But I realised that that’s not being fair.  My wife fields the kids a lot for me.  She’s supportive enough that when I finally become a published author that I should be able to do it full time.  So then I should be making more time.  She is giving me a gift, and I will not waste it.

This is a round about way of saying get up that extra hour in the morning.  Do what you have to do to get those words down.  Do it.  Do it for yourself, but mostly, do it for your family.

Your Anger is a Gift


I have a rule that I don’t post anything overtly political on my Twitter feed.  If you follow my Twitter feed you’ll know it’s a rule I fail miserably to follow.  You see dear reader, I’m an angry man.  I’m also a happy man, a sad man and everything in between, but when it comes to politics it’s hard to be anything other than angry.  And when it comes to Thatcher, I’m a child of the 80s from a Yorkshire mining town.  You can probably guess I’m no fan.

But I’m not here to harp on or dance or anything else.  I’ve had my own feelings I’ve vented elsewhere, but the level of my emotions on the subject surprised even me.

Anyone who knows me will tell you I’m an emotional person.  I don’t mean I cry at the drop of a hat, I mean I swing from one to the other with little pushing.  It’s part of me I’m thankful I have, because a writer should feel.  We should care.  Because if we don’t, why should our readers?

It wasn’t until I sat back and assessed my feeling this week though that I realised the novel I’m writing (working title ‘Europa’ and subject to change when something cooler occurs) is partly my venting the machinations of government and the suppression of the self.  All this was going on beneath my fingertips, and I didn’t even know it.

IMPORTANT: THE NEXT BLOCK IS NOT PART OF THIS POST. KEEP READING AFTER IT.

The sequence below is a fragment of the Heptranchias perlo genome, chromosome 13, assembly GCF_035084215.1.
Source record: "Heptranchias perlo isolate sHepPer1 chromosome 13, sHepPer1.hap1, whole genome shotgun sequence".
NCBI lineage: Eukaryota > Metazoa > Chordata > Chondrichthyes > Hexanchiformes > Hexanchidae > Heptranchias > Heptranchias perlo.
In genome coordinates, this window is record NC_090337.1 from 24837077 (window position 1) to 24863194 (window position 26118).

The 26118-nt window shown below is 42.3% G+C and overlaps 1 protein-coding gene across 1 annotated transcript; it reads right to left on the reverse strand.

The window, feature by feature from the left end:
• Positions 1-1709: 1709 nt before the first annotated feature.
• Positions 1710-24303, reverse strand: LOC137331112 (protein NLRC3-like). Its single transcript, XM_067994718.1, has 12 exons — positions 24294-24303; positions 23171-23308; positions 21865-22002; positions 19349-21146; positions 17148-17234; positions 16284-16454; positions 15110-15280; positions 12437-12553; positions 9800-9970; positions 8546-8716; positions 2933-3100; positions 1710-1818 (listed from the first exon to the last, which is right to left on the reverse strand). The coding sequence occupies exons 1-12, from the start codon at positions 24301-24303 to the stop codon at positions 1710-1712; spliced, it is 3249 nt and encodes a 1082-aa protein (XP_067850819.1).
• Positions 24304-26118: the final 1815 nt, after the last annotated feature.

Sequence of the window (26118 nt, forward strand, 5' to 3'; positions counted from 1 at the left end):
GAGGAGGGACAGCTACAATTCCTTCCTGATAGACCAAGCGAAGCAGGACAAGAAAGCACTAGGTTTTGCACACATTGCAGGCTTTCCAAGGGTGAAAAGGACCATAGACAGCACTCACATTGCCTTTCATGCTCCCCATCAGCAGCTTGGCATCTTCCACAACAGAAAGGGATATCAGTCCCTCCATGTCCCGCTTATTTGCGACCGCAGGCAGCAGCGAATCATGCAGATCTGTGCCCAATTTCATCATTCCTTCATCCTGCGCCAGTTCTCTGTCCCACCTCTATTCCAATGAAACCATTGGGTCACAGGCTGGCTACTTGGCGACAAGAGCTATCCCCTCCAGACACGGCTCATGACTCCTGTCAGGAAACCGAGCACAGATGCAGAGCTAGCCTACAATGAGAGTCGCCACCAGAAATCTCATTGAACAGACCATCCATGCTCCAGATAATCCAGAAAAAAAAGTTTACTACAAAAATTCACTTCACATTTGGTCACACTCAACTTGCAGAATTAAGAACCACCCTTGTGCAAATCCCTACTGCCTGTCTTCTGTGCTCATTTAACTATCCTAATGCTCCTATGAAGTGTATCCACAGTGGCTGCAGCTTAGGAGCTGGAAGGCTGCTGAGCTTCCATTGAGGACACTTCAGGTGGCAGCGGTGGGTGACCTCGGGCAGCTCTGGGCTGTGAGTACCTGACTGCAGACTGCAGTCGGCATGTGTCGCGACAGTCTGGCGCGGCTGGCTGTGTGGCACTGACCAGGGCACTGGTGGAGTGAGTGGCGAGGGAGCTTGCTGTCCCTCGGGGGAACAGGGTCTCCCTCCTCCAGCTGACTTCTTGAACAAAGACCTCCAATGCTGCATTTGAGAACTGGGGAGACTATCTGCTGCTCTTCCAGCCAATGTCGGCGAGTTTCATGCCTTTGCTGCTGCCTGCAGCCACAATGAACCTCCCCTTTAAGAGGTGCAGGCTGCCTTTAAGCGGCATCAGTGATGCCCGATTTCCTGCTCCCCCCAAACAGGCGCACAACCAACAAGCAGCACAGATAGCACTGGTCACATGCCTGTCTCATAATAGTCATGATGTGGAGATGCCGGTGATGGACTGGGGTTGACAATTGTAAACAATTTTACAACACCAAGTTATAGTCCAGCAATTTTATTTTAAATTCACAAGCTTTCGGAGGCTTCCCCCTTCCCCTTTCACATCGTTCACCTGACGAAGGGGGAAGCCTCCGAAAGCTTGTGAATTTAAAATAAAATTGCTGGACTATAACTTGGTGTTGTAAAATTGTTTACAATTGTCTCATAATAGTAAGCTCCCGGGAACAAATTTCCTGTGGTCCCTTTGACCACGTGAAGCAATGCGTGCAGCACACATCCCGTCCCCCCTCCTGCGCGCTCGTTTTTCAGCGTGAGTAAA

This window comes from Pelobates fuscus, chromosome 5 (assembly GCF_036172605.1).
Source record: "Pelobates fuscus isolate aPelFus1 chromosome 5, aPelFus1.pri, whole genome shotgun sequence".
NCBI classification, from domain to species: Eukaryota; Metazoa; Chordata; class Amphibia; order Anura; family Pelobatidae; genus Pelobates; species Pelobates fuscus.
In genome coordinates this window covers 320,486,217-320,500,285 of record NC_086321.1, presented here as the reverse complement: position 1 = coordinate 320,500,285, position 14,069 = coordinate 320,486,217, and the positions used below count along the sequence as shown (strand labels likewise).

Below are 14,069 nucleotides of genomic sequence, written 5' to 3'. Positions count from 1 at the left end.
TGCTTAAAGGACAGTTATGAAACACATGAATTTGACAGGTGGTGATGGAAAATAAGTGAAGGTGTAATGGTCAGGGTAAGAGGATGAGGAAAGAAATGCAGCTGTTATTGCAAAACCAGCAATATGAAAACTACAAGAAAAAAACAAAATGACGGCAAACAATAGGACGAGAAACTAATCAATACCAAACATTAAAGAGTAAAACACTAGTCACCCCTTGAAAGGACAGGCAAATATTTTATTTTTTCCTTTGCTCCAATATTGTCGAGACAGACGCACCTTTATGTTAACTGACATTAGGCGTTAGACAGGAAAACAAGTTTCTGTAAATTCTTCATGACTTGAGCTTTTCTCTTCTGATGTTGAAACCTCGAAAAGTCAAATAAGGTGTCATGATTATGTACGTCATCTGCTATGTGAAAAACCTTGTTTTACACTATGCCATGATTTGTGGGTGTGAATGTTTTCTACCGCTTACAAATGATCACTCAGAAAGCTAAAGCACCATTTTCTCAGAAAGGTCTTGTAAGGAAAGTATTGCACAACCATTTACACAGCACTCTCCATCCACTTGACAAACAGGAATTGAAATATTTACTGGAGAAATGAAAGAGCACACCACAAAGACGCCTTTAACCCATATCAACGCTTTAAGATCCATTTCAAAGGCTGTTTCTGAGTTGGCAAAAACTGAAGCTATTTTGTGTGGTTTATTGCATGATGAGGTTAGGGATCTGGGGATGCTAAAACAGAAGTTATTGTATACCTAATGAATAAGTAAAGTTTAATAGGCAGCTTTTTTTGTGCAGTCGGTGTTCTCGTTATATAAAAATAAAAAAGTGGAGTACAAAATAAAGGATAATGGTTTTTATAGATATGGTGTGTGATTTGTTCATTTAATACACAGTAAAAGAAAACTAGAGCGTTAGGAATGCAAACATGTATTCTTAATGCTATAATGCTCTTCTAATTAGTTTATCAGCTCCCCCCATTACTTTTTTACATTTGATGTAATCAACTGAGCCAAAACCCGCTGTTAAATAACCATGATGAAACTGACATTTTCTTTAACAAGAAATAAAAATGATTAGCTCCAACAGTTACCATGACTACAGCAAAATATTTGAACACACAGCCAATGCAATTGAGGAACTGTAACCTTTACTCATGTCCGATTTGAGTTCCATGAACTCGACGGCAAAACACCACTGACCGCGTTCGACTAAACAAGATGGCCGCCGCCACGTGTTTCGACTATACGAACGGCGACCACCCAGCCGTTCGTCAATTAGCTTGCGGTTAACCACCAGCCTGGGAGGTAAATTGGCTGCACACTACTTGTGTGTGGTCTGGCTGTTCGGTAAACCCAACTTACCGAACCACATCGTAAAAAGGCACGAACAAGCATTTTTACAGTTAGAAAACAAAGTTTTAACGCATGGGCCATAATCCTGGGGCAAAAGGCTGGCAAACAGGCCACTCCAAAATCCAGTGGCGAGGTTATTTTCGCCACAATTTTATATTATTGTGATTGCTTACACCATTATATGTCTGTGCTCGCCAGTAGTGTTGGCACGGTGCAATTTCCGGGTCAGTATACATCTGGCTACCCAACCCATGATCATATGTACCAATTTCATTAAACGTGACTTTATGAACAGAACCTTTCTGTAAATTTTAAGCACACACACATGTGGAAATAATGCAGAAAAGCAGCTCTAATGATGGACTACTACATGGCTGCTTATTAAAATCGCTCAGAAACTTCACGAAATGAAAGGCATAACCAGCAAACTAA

So what I’m saying is go feel.  Go experience   Care for something, for anything. And most of all, be angry.



An Interview with Steve Rossiter


So you’ve heard me banging on about this book The Life and Times of Chester Lewis recently, yes?  If not, perhaps I haven’t been shouting loud enough.  Anyway, Steve Rossiter, the man who got the ball rolling on Chester, gave up some of his time recently to answer a few questions regarding Chester Lewis, the Australian Literature Review and his own writing.


To begin with, why don’t you tell us a little bit about yourself – where were you born? Grow up?

I was born in Hobart and grew up in Tasmania, until I moved to the Gold Coast as a teenager, later moved to Canberra to study at uni, lived in Melbourne for a number of years and have spent extended periods travelling around Australia.


Can you remember when you knew you wanted to be a writer? Was there a particular author or book which propelled you in this direction?

I first considered being an author at 9 years old when I started reading novels instead of shorter children’s books. At that age, some of the fiction books which appealed to me were Tintin books and Choose Your Own Adventure books. The following year, my Year 4 primary school teacher would read books out loud to the class one chapter each day. Ones that stood out were Charlotte’s Web by EB White, Homecoming by Cynthia Voigt and Charlie and the Chocolate Factory by Roald Dahl. I found more Cynthia Voigt novels (my favourite was The Wings of a Falcon), as well as The Silver Sword by Ian Serraillier and others, but started running out of fiction books I liked in the primary school library and branched out to novels by Stephen King, Wilbur Smith, Ken Follett and Eric Lustbader.


You established The Australian Literature Review to help emerging Australian writers to find their feet. Do you think there’s a particular need in Australia for new writers to be helped find themselves?